The Amalfi Coast has been on my list of places to visit for a long time. With its beautiful peninsula, enchanted islands, and picture pretty cliff-top towns, it is one of Italy’s coastal gems.
Following three wonderful days in Rome, my boyfriend and I took a train to Naples, then a ferry to Sorrento. The city is the easiest base on a visit to the the Amalfi Coast, as it has good transport links and a wide variety of restaurants and hotels.
Our hotel was of the great variety. Located right in the middle of Piazza Sant’Antonio in the heart of Sorrento, Villa Elisa was perfect. The hotel offered us an upgrade to their top floor room when I told them that I wrote a travel blog. Even if they hadn’t, I still would have given it a glowing recommendation.
Our apartment at Villa Elisa overlooked the piazza and had both a terrace and a roof deck with lounge chairs and a garden. The interior was well decorated and spacious, and Giuseppina, the proprietress, was delightful.
Of the three nights we spent in Sorrento we had three memorable dinners. First we ate at Ristorante Caruso upon the recommendation of a friend. The beef carpaccio with local walnuts, Gnocchi alla Sorrentina , and giant prawns were all excellent, as was the bottle of local wine.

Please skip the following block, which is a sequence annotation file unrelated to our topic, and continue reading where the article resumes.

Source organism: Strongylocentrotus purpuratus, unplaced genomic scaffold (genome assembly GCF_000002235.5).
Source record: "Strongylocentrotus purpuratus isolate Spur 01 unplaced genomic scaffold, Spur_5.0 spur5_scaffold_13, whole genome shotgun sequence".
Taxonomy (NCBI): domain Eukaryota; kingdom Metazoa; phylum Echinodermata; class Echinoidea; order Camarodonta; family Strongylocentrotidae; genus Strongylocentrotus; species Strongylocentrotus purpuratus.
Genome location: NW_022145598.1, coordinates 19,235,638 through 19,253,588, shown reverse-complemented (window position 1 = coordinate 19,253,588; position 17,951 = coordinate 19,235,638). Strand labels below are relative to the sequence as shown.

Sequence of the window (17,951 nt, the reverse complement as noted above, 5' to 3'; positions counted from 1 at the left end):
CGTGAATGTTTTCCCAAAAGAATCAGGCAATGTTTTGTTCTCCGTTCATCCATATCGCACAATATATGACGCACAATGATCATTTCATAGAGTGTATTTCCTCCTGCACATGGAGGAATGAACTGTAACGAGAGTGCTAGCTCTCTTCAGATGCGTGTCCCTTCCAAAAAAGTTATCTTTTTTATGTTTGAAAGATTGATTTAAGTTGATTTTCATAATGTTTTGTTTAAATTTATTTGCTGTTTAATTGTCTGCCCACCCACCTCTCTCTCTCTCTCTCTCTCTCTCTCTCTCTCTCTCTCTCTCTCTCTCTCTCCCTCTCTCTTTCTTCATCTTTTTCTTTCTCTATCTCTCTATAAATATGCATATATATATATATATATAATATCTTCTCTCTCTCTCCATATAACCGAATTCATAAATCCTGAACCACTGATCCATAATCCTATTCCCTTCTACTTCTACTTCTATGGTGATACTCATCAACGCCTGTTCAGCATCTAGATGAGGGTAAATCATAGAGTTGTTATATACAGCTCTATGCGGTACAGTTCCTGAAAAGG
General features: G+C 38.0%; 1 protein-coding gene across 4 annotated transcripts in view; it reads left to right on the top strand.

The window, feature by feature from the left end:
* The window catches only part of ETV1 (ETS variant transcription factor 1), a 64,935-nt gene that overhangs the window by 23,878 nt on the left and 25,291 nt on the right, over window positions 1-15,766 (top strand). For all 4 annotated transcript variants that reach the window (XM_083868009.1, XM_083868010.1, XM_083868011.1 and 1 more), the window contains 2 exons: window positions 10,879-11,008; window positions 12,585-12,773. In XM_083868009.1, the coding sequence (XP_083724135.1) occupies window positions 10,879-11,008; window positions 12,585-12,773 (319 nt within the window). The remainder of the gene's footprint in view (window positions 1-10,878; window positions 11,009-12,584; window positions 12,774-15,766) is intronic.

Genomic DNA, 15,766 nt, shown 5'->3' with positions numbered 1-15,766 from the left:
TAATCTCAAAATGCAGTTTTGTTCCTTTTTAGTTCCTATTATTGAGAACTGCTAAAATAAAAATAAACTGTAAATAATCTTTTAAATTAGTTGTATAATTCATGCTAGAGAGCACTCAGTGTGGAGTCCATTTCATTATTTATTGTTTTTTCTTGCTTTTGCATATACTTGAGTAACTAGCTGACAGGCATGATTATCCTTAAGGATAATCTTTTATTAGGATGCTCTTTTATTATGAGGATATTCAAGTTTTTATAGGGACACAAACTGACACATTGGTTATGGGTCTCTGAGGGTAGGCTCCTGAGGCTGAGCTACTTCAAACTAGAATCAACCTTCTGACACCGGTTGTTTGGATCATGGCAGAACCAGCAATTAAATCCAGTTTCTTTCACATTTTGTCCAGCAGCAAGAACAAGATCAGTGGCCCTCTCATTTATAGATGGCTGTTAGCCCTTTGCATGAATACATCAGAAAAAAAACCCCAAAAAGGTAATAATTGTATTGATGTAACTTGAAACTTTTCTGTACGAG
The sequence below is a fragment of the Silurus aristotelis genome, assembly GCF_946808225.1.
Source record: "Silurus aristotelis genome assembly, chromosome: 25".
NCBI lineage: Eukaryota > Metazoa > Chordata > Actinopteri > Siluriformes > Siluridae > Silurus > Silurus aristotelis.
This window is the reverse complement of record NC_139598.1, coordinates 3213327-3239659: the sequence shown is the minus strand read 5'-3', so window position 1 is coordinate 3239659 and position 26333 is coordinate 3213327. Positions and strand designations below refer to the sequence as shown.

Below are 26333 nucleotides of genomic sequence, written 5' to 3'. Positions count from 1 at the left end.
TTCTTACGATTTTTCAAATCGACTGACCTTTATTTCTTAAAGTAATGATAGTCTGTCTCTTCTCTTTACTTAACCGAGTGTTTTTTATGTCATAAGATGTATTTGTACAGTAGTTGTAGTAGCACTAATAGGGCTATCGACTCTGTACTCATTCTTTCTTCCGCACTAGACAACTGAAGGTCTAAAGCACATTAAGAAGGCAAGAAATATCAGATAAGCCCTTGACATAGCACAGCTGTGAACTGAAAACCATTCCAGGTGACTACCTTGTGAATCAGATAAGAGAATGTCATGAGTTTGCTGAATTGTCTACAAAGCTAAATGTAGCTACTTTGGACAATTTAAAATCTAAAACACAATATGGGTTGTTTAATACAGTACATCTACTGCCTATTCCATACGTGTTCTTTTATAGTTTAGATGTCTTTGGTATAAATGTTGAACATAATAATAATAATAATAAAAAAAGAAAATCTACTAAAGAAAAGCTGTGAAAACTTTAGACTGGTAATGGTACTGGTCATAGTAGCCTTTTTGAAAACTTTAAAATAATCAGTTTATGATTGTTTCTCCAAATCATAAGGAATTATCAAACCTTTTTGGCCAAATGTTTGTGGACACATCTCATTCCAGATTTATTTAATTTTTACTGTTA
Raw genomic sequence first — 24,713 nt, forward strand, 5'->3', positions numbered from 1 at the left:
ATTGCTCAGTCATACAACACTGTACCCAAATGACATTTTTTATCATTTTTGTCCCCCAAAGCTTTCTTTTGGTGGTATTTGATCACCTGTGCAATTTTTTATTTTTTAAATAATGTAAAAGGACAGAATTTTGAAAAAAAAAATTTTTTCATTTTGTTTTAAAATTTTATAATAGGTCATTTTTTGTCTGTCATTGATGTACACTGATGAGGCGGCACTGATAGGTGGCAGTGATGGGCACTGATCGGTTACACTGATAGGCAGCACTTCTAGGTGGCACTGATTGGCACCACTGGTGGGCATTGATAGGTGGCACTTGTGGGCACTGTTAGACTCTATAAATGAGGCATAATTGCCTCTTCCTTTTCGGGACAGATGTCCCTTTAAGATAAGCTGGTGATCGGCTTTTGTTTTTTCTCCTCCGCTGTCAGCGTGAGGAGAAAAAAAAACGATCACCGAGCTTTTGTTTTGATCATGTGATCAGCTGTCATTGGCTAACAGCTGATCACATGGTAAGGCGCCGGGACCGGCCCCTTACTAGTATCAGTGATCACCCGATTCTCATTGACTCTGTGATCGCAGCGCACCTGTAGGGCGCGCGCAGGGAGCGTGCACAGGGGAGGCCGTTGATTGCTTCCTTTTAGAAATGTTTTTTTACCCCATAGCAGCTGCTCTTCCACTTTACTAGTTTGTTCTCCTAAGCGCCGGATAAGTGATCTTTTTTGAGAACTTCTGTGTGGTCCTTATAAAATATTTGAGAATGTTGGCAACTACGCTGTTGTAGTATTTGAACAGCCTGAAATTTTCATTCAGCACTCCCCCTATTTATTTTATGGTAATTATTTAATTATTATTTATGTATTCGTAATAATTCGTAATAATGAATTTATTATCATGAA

With all the local food shops in Sorrento tempting us with their goods, the next night we decided to take advantage of the kitchen in our apartment. We went to a local shop called Salumeria Archetto and bought some conchiglioni pasta, tomato sauce, and olives. The next stop was Enoteca Bacchus, the wine shop below our apartment. There we purchased a bottle of local red and some Limoncello to wash it all down. It was delicious.
On the final night in Sorrento we met up with friends who happened to be in town. The food at Ristorante La Basilica was good, and I particularly enjoyed our starter of fried calamari and my Cannelloni alla Sorrentina, but the experience wasn’t quite as good as the first two nights.
Aside from eating, we explored the small winding streets and the beautiful Piazza Tasso. But our own Piazza Sant’Antonio won us over when, on our second day in town, we stood on the balcony of Villa Elisa and watched a huge Semana Santa-like parade spilling out from the church and through the streets of Sorrento.
When we weren’t admiring the beauty of the town and being sidetracked by religious processions, we took day trips to Capri one day and Positano and Amalfi the next. Stay tuned for posts on all three.
When our time in Sorrento and the Amalfi Coast came to an end, we hopped on the graffiti-covered Circumvesuviana train and headed to Pompeii for the final stop on our Italian adventure.